Kurt Suzuki hit his 12th home run of the season on August 6th, in a 5-3 win in San Francisco, CA’s Oracle Park, matching his total from 105 games and 388 plate appearances last season in Atlanta in his 65th game and 233rd plate appearance of 2019.
Washington’s second-year manager, Davey Martinez, talked after that game about how big an addition the 35-year-old, 13-year veteran has been for the Nationals, who signed Suzuki to a 2-year/$10M deal this winter after two impressive seasons behind and at the plate in Atlanta.
“He’s been awesome,” Martinez said, “he really has. And not just his hitting, but the way he’s been calling games, his leadership in the clubhouse, everything about him has been really, really good. I have no complaints about what he’s done for not just us on the field, but also off the field.”
What’s behind Suzuki’s late-career power resurgence? Between 2012-16, the backstop hit a total of 27 home runs in 580 games and 2113 PAs.
In the last three seasons, he’s hit 45 in 261 games and 977 PAs.
“He works really hard,” his manager said.
“He works on his swing, he works on his catching, he’s got a good program with [Bullpen Coach] Henry [Blanco] that he does with his catching every day, but he works every day.”
After a 2 for 4 game against Baltimore on Wednesday, in which he hit another home run and a double, Suzuki is 17 for 56 (.304/.350/.518) so far in August, with three doubles and three home runs in his last 60 PAs, leaving the catcher with a .268/.325/.472 line, 10 doubles, and 14 home runs on the season.
Suzuki said the credit lies with some of the coaches he’s worked with in the last few years, telling reporters, including MASN’s Byron Kerr, that he’s had talented hitting coaches both in Atlanta and D.C.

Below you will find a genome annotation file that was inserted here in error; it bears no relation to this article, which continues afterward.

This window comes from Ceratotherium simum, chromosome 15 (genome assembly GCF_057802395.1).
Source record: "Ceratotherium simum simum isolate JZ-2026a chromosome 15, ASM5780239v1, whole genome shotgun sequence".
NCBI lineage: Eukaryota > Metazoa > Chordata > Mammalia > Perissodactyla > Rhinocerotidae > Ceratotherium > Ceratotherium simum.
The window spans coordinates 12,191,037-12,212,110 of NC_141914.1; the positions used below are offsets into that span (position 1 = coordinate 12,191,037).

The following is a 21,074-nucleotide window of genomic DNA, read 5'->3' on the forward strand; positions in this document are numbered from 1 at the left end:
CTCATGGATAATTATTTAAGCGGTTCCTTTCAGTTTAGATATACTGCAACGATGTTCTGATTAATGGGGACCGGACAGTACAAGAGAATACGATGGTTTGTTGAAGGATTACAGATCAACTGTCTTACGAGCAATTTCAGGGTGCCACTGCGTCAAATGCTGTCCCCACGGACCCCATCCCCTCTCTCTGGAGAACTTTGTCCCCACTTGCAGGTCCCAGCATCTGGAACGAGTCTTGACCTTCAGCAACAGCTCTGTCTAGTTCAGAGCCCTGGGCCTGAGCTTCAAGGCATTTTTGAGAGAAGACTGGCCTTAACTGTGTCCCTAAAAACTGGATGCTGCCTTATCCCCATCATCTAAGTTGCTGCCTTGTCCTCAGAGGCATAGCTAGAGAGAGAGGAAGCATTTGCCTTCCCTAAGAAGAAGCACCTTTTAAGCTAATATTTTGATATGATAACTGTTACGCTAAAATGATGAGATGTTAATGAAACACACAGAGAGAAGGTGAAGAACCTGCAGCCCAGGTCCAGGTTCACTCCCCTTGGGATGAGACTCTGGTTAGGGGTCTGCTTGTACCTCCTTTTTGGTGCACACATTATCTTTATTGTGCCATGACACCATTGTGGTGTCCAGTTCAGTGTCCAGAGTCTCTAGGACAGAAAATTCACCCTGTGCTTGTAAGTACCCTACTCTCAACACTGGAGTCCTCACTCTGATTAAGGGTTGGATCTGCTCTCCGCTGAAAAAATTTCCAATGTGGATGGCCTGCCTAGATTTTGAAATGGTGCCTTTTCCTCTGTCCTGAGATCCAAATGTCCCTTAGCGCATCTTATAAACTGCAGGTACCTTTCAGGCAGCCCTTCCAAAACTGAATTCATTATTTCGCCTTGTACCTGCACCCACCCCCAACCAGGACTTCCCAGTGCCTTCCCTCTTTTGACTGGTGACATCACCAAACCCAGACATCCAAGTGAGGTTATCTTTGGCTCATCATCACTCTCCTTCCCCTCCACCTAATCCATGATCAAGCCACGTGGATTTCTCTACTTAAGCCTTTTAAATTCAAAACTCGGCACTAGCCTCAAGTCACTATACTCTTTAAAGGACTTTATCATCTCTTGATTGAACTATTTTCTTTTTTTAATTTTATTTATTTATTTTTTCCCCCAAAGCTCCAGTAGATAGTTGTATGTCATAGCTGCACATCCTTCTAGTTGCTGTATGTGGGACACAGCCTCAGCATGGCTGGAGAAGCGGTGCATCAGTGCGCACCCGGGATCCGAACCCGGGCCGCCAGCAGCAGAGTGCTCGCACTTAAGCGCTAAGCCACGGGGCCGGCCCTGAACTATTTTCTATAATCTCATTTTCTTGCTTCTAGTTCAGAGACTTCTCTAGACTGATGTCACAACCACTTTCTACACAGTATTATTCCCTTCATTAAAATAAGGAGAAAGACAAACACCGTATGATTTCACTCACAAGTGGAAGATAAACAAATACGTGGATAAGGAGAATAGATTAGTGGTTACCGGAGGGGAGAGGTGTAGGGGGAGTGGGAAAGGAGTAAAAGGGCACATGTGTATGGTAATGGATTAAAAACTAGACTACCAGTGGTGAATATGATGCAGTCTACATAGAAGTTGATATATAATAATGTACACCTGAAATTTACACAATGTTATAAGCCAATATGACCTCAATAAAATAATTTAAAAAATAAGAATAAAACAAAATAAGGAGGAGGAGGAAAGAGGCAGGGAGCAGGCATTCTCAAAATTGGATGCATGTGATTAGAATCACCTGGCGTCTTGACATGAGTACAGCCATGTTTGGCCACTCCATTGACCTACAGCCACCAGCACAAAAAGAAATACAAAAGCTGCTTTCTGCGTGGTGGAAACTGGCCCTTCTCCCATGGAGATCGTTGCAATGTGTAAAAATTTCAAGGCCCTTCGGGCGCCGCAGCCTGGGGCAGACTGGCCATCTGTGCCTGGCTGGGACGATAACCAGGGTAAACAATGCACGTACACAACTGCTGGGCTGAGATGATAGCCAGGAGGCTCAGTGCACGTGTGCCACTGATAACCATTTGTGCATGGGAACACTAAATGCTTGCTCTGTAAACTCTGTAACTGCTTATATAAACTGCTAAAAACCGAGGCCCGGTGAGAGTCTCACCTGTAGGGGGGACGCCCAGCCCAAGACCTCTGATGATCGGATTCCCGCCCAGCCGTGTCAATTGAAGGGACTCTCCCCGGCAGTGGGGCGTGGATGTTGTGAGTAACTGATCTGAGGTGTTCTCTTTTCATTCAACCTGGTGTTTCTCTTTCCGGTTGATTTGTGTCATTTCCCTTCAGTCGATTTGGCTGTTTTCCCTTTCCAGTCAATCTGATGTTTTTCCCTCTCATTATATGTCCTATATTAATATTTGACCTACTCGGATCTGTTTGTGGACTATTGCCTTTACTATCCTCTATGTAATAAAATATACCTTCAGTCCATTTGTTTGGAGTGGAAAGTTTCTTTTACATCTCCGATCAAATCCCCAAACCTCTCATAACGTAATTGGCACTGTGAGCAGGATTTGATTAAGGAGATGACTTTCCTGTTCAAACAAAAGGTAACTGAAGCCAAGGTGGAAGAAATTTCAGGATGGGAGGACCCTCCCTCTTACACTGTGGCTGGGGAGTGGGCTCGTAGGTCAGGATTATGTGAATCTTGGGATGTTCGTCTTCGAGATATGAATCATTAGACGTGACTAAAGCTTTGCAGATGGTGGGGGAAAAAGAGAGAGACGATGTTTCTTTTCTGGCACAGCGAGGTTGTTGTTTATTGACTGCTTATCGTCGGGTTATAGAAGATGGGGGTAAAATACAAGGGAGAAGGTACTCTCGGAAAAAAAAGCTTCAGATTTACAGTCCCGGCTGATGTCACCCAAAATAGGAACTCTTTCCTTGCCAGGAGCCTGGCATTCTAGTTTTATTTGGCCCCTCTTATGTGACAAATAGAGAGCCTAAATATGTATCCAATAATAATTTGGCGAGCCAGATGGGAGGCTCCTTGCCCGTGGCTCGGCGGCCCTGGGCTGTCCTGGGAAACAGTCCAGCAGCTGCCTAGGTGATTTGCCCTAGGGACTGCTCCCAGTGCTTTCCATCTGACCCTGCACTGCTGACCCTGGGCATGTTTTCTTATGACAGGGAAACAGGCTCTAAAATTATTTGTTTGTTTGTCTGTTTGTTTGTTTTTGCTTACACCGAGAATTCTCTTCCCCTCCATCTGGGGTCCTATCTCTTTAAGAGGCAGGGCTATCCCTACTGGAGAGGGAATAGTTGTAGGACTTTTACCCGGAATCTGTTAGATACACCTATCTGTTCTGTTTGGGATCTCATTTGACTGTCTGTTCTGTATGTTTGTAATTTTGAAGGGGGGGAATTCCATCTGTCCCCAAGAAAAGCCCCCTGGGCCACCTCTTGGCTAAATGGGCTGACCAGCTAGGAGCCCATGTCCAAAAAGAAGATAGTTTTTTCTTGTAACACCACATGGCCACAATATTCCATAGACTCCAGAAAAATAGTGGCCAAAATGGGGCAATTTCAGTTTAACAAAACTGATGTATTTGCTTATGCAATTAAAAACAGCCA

“I had some great hitting coaches over there that are still over there in Atlanta, [Braves hitting coach Kevin] Seitzer and [José Castro] over there. I’ve been kind of ragging [Nationals’ hitting coach] Kevin Long throughout my career. I’ve seen him all the time wondering when we’d be able to work together. Having him and [Assistant Hitting Coach] Joe Dillon here is phenomenal. I’ve learned new things, learned different things.”
“He’s good,” Martinez said on Wednesday, “because he understands — I think as you get older and you’re in this league for a long period of time, you start understanding who you are and what you can do. I think he’s at that point his career. He’s been that way for a while, but you watch him, for me he’s an RBI machine, he loves to hit with guys on base, he really does, and he takes pride in doing that, especially with guys on third base, he does not like leaving guys on third base with less than two outs, or any time.”
With runners in scoring position overall this season, Suzuki has a .347/.412/.611 line with a total of four doubles and five home runs. With men on overall?: .323/.382/.583.
With runners on third and less than two outs, he has a .375/.316/.813 line, and with two outs and runners on third, he has a .389/.450/.722 line.
“To be a catcher and to hit and catch like that,” Martinez added, “that’s pretty hard to do.”
Plus those dance moves: